chacl(1) — Linux manual page

NAME | SYNOPSIS | DESCRIPTION | OPTIONS | EXAMPLES | CAUTIONS | SEE ALSO | COLOPHON

CHACL(1)                  Access Control Lists                  CHACL(1)

NAME         top

       chacl - change the access control list of a file or directory

SYNOPSIS         top

       chacl acl pathname...
       chacl -b acl dacl pathname...
       chacl -d dacl pathname...
       chacl -R pathname...
       chacl -D pathname...
       chacl -B pathname...
       chacl -l pathname...
       chacl -r pathname...

DESCRIPTION         top

       chacl is an IRIX-compatibility command, and is maintained for
       those users who are familiar with its use from either XFS or
       IRIX.  Refer to the SEE ALSO section below for a description of
       tools which conform more closely to the (withdrawn draft) POSIX
       1003.1e standard which describes Access Control Lists (ACLs).

       chacl changes the ACL(s) for a file or directory.  The ACL(s)
       specified are applied to each file in the pathname arguments.

       Each ACL is a string which is interpreted using the
       acl_from_text(3) routine.  These strings are made up of comma
       separated clauses each of which is of the form, tag:name:perm.
       Where tag can be:

       "user" (or "u")
              indicating that the entry is a user ACL entry.

       "group" (or "g")
              indicating that the entry is a group ACL entry.

       "other" (or "o")
              indicating that the entry is an other ACL entry.

       "mask" (or "m")
              indicating that the entry is a mask ACL entry.

       name is a string which is the user or group name for the ACL
       entry.  A null name in a user or group ACL entry indicates the
       file's owner or file's group.  perm is the string "rwx" where
       each of the entries may be replaced by a "-" indicating no access
       of that type, e.g. "r-x", "--x", "---".

OPTIONS         top

       -b     Indicates that there are two ACLs to change, the first is
              the file access ACL and the second the directory default
              ACL.

       -d     Used to set only the default ACL of a directory.

       -R     Removes the file access ACL only.

       -D     Removes directory default ACL only.

       -B     Remove all ACLs.

       -l     Lists the access ACL and possibly the default ACL
              associated with the specified files or directories.  This
              option was added during the Linux port of XFS, and is not
              IRIX compatible.

       -r     Set the access ACL recursively for each subtree rooted at
              pathname(s).  This option was also added during the Linux
              port of XFS, and is not compatible with IRIX.

EXAMPLES         top

       A minimum ACL:

         chacl u::rwx,g::r-x,o::r-- file

       The file ACL is set so that the file's owner has "rwx", the
       file's group has read and execute, and others have read only
       access to the file.

       An ACL that is not a minimum ACL, that is, one that specifies a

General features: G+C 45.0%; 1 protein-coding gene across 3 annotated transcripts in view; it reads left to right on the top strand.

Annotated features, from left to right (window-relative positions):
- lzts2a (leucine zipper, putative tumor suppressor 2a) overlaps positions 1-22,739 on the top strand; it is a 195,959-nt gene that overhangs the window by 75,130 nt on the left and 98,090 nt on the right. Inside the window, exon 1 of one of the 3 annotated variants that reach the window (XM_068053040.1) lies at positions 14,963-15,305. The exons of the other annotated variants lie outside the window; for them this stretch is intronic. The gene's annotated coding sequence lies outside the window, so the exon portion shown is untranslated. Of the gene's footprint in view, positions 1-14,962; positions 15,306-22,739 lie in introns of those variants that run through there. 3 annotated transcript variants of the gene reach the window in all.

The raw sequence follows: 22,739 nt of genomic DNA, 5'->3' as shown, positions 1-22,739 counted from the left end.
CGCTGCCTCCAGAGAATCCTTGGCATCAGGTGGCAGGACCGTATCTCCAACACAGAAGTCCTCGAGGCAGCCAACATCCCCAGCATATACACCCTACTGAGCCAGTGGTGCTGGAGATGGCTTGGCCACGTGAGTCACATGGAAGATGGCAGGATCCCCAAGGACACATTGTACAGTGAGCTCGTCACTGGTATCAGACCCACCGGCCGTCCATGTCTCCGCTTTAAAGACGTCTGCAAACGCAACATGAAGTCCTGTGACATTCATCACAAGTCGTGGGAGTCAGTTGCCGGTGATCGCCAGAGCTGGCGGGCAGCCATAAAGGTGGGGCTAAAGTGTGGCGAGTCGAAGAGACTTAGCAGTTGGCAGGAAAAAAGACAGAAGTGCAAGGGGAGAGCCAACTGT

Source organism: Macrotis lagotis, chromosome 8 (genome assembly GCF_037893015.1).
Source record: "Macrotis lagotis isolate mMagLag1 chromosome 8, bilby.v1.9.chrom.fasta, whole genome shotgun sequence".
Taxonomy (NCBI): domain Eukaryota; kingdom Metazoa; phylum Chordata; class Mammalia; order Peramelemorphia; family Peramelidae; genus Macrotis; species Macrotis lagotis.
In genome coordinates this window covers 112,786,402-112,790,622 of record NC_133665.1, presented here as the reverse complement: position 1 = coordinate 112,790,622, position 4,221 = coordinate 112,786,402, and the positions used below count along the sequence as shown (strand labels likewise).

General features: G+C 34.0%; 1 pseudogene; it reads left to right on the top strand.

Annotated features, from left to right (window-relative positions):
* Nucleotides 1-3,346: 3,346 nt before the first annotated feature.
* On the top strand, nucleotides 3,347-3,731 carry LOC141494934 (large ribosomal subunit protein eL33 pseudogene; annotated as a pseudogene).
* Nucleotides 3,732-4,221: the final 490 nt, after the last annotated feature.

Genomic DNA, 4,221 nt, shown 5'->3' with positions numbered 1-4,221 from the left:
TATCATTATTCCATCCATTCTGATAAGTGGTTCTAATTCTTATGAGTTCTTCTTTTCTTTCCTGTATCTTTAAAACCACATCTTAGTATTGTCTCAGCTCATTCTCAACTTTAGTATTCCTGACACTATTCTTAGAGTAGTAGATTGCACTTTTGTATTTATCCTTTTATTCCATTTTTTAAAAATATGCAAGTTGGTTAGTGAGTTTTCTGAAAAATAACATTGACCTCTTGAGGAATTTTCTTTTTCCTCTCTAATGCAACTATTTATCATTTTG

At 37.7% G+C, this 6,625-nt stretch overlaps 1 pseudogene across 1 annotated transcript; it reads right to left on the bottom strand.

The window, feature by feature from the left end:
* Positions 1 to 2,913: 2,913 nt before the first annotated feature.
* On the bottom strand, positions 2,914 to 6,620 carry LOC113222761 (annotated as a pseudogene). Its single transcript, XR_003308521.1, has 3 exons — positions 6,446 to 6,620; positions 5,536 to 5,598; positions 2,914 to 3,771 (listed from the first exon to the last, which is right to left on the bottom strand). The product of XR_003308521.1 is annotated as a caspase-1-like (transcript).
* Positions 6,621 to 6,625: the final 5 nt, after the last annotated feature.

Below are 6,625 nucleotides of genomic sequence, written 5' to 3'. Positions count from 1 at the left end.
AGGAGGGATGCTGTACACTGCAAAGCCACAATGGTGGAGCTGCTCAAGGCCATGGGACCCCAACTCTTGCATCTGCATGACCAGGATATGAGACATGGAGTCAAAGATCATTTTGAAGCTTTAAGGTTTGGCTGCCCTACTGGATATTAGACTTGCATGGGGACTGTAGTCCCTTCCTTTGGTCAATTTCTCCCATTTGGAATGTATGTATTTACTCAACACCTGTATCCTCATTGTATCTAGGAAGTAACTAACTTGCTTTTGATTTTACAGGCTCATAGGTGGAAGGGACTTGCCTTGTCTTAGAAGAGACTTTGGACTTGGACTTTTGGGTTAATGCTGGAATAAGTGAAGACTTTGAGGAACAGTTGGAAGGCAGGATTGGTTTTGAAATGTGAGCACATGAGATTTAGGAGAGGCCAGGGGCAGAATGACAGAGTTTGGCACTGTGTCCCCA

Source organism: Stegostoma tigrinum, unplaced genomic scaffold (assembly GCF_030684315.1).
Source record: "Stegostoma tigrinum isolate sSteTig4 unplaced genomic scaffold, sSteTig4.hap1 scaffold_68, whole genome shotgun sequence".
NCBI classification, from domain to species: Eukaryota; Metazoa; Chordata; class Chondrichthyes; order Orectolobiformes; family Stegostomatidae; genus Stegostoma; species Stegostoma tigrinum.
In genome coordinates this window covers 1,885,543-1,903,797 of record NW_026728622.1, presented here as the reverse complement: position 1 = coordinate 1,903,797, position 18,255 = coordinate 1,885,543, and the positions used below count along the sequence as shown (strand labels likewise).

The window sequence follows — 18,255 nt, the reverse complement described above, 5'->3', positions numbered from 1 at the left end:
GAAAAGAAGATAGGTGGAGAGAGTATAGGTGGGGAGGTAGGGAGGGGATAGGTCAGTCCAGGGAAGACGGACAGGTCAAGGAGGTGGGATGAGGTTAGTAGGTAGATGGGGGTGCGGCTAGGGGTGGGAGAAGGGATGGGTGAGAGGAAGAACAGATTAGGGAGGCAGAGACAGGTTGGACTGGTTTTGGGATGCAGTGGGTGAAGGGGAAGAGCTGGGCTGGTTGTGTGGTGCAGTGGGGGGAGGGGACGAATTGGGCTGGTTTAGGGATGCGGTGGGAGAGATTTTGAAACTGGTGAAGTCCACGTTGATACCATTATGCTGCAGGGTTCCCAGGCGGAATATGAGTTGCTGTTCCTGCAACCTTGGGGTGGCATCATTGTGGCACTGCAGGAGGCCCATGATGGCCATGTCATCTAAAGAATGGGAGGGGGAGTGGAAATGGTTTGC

user or group other than the file's owner or owner's group, must
       contain a mask entry:

         chacl u::rwx,g::r-x,o::r--,u:bob:r--,m::r-x file1 file2

       To set the default and access ACLs on newdir to be the same as on
       olddir, you could type:

         chacl -b `chacl -l olddir | \
             sed -e 's/.*\[//' -e 's#/# #' -e 's/]$//'` newdir

CAUTIONS         top

       chacl can replace the existing ACL.  To add or delete entries,
       you must first do chacl -l to get the existing ACL, and use the
       output to form the arguments to chacl.

       Changing the permission bits of a file will change the file
       access ACL settings (see chmod(1)).  However, file creation mode
       masks (see umask(1)) will not affect the access ACL settings of
       files created using directory default ACLs.

       ACLs are filesystem extended attributes and hence are not
       typically archived or restored using the conventional archiving
       utilities.  See attr(5) for more information about extended
       attributes and see xfsdump(8) for a method of backing them up
       under XFS.

SEE ALSO         top

       getfacl(1), setfacl(1), chmod(1), umask(1), acl_from_text(3),
       acl(5), xfsdump(8)

COLOPHON         top

       This page is part of the acl (manipulating access control lists)
       project.  Information about the project can be found at 
       ⟨http://savannah.nongnu.org/projects/acl⟩.  If you have a bug
       report for this manual page, see
       ⟨http://savannah.nongnu.org/bugs/?group=acl⟩.  This page was
       obtained from the project's upstream Git repository
       ⟨git://git.savannah.nongnu.org/acl.git⟩ on 2020-12-18.  (At that
       time, the date of the most recent commit that was found in the
       repository was 2020-09-03.)  If you discover any rendering
       problems in this HTML version of the page, or you believe there
       is a better or more up-to-date source for the page, or you have
       corrections or improvements to the information in this COLOPHON
       (which is not part of the original manual page), send a mail to
       man-pages@man7.org

September 2001             ACL File Utilities                   CHACL(1)